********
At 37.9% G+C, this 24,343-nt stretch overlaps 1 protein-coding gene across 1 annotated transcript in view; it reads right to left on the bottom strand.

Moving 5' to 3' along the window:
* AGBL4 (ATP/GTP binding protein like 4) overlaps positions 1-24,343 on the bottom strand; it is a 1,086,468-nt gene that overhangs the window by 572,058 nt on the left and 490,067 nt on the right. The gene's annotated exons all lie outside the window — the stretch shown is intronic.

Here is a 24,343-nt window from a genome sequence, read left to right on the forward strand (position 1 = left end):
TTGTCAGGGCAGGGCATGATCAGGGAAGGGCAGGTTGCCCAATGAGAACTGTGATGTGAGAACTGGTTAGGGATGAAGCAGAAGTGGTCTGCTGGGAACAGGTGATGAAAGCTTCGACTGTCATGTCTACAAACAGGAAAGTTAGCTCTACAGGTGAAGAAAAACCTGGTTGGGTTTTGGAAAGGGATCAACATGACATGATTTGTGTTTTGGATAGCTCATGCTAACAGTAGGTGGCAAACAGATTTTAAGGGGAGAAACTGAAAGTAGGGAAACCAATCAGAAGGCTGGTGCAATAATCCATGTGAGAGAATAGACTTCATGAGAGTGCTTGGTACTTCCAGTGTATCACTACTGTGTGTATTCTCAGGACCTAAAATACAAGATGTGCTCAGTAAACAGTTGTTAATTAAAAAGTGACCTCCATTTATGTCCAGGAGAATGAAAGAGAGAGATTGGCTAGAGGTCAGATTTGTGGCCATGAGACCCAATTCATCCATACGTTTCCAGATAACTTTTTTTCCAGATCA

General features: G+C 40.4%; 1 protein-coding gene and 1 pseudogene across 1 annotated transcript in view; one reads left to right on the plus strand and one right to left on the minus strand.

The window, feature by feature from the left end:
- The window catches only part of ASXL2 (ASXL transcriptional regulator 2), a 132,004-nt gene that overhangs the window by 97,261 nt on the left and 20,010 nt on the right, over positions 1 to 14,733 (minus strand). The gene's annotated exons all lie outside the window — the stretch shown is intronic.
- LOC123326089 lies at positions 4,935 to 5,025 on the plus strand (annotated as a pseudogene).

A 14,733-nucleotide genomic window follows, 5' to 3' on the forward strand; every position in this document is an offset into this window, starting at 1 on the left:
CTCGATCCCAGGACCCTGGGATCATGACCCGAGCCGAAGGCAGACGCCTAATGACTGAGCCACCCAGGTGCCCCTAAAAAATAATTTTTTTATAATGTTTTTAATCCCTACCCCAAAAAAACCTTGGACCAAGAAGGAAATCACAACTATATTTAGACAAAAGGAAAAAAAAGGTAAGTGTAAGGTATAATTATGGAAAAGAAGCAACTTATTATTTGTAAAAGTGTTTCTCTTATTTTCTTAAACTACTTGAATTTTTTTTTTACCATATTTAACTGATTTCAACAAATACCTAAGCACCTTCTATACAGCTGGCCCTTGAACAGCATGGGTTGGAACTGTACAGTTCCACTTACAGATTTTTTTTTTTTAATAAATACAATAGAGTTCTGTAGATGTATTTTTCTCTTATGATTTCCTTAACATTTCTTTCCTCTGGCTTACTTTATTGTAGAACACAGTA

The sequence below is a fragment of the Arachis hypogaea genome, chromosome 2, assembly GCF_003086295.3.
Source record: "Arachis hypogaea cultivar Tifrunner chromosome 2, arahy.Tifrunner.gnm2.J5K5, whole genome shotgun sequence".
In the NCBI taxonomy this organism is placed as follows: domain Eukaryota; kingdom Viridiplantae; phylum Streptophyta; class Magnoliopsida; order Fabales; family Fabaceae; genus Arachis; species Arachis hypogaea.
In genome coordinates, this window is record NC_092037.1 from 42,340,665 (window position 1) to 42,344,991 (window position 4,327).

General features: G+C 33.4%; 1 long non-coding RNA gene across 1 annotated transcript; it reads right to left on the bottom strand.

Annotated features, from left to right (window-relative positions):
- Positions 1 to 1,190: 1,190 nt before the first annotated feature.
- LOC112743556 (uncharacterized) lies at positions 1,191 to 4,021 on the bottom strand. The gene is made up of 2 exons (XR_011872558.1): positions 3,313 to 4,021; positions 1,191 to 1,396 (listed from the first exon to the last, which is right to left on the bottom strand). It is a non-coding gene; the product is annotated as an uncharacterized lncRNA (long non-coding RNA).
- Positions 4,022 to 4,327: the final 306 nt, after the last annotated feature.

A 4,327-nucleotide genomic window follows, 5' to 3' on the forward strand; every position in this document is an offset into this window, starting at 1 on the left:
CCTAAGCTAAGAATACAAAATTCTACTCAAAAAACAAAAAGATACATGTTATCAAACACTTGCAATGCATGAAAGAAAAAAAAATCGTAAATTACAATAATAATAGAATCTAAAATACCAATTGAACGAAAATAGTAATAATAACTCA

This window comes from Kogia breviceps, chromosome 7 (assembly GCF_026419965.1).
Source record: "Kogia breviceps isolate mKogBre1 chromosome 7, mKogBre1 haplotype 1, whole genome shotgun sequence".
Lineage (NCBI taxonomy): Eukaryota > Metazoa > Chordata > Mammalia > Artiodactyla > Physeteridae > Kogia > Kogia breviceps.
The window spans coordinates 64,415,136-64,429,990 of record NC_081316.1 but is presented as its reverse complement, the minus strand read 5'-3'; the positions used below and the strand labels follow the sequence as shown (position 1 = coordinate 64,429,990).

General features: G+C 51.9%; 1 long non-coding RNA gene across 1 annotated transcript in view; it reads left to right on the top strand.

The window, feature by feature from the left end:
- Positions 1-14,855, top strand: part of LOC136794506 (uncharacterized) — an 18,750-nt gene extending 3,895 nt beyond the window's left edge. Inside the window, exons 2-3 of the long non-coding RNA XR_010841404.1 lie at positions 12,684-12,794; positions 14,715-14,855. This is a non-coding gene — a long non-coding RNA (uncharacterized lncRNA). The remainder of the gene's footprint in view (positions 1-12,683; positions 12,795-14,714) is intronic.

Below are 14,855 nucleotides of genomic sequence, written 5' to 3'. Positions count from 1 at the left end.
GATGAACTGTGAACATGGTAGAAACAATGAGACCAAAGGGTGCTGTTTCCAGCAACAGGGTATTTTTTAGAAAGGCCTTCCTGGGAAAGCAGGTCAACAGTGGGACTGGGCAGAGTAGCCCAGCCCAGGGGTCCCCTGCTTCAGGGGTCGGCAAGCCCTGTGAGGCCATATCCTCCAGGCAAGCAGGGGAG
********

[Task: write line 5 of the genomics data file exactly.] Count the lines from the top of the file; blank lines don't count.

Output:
TTGTCAGGGCAGGGCATGATCAGGGAAGGGCAGGTTGCCCAATGAGAACTGTGATGTGAGAACTGGTTAGGGATGAAGCAGAAGTGGTCTGCTGGGAACAGGTGATGAAAGCTTCGACTGTCATGTCTACAAACAGGAAAGTTAGCTCTACAGGTGAAGAAAAACCTGGTTGGGTTTTGGAAAGGGATCAACATGACATGATTTGTGTTTTGGATAGCTCATGCTAACAGTAGGTGGCAAACAGATTTTAAGGGGAGAAACTGAAAGTAGGGAAACCAATCAGAAGGCTGGTGCAATAATCCATGTGAGAGAATAGACTTCATGAGAGTGCTTGGTACTTCCAGTGTATCACTACTGTGTGTATTCTCAGGACCTAAAATACAAGATGTGCTCAGTAAACAGTTGTTAATTAAAAAGTGACCTCCATTTATGTCCAGGAGAATGAAAGAGAGAGATTGGCTAGAGGTCAGATTTGTGGCCATGAGACCCAATTCATCCATACGTTTCCAGATAACTTTTTTTCCAGATCA